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Documentaries & Non-Fiction Series

Director Skye Borgman’s “The Truth About Jim” Examines Generational Trauma and the Life of a Potential Serial Killer 

Director Skye Borgman’s “The Truth About Jim” Examines Generational Trauma and the Life of a Potential Serial Killer

Trigger warnings: Rape and sexual assault

Amateur investigator Sierra Barter spent over two years of her life unearthing and examining family secrets about her step-grandfather Jim Mordecai. He terrorized every member of his family and at least a few members of the community at large. And even more than a decade after his death, Sierra’s family was scared and hesitant to discuss their suspicions about Jim and his actions when he was alive.

As a way to cope with her own traumatic past, Sierra set out to unearth who Jim really was and how his actions have plagued three generations of her family. In this 4-part documentary series Sierra, her mother Shannon and her grandmother Judy bravely pursue the truth about a mystery that could change their lives forever — was Jim Mordecai, their husband, step-father and step-grandfather actually a notorious serial killer?


I had a chance to speak exclusively with director Skye Borgman about her involvement in the film, the importance of telling a story like this, accountability and much more.

TV GOODNESS: Jim Mordecai was a terror to his immediate and extended family and to at least some of the community at large, even after his death. Why was it important for you personally to become involved with this documentary?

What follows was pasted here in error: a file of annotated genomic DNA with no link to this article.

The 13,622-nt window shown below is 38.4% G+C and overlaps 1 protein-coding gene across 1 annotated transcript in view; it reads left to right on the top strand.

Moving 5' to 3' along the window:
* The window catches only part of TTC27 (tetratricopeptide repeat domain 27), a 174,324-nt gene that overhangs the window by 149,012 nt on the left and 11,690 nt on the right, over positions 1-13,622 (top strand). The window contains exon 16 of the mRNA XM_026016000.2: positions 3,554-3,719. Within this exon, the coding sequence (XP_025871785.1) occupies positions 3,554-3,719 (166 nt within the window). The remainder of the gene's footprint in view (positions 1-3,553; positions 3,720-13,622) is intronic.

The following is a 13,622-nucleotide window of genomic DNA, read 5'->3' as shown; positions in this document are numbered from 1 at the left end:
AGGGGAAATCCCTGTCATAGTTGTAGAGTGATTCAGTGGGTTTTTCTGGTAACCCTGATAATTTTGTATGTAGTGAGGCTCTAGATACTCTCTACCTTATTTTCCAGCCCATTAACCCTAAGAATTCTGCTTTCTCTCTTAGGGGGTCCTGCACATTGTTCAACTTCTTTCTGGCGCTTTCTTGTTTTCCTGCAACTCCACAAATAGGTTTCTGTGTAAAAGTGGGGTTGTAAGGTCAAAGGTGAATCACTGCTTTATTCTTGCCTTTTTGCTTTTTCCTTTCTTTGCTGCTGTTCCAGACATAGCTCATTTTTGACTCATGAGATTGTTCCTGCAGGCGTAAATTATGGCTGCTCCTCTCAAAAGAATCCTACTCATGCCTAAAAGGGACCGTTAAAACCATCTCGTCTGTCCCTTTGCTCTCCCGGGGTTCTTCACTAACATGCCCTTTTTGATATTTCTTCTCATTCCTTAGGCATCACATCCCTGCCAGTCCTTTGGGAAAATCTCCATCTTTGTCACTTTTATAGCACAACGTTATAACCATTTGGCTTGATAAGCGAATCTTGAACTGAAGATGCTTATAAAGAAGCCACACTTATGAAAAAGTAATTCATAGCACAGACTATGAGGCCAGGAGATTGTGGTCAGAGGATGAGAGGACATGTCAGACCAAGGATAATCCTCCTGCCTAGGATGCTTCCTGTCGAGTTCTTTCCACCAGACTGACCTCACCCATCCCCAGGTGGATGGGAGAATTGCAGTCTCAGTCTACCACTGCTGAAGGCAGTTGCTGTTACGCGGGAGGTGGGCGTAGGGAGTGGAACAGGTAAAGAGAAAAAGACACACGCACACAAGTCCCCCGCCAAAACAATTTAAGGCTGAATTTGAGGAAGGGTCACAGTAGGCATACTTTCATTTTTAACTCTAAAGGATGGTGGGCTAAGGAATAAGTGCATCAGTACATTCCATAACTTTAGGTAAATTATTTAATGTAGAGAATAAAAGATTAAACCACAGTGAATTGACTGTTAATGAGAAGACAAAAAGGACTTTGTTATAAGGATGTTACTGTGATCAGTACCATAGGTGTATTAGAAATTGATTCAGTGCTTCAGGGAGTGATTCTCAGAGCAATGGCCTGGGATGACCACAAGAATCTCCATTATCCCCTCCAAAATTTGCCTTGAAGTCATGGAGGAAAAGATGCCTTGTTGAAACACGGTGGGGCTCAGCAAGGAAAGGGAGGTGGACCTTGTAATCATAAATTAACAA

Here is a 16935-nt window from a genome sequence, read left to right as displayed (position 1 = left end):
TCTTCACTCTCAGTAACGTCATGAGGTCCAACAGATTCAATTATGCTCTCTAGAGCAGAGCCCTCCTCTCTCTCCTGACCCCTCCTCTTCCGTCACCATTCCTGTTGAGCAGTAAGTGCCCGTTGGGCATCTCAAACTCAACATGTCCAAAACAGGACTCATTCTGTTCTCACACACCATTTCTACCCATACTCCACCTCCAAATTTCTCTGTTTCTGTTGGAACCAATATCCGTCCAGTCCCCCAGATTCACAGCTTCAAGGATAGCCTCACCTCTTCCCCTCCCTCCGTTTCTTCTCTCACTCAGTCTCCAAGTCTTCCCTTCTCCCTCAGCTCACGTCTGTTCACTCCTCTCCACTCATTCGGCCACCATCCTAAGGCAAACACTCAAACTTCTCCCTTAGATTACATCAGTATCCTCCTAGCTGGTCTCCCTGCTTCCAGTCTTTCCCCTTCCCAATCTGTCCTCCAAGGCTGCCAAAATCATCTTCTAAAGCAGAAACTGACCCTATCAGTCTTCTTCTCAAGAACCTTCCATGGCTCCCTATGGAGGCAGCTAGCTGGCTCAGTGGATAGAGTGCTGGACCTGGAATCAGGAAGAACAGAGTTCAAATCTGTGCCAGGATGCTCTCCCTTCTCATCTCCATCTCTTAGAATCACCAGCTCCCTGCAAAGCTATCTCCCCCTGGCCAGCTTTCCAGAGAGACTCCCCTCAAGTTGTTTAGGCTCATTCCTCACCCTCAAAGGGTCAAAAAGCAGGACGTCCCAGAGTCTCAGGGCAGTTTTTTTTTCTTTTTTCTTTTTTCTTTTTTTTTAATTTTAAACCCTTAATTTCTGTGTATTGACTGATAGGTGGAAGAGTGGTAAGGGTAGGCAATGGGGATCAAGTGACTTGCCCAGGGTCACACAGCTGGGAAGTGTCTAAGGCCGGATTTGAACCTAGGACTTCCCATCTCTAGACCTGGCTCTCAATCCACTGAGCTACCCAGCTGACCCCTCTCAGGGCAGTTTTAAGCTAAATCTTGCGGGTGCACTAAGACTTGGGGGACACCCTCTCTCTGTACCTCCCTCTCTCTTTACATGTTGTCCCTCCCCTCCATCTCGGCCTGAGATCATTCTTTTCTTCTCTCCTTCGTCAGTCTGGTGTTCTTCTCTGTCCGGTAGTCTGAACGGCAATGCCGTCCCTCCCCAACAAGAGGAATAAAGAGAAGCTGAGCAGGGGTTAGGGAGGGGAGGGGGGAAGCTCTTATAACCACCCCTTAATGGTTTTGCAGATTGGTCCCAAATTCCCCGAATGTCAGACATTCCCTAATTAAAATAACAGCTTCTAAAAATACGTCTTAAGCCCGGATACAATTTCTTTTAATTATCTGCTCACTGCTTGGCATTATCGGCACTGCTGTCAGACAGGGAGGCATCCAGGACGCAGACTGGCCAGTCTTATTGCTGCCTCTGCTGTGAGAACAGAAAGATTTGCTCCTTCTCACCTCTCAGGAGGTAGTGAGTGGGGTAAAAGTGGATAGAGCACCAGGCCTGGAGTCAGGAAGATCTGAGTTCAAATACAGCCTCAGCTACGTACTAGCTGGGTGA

Skye Borgman: “I think this documentary, maybe more than others that I have done, really looks at generational trauma and how a series of traumatic events in a family can ripple down. I mean, when you look at Sierra Barter, it was really her mother and her grandmother who went through what I think we would classically consider trauma. But because of the trauma that both of them had experienced, Sierra experiences trauma of her own. So looking at how that trauma can really go through a family was important to me.”

TV GOODNESS: In any narrative about accountability, at least the docs I’ve seen and the stories I’ve heard, it’s the women who are calling out the behavior and examining how and why they are victimized. What was your approach when talking with the women?

Skye Borgman: “All of the women involved in this story are brave, beautiful, smart, incredible women. And they were nervous too, right? I mean, [it’s] one thing to talk amongst members of your family about abuse that has gone on. It’s a whole other thing to open yourself up to a documentary format where you’re going through meeting members of your family, talking about really challenging topics with a camera following you.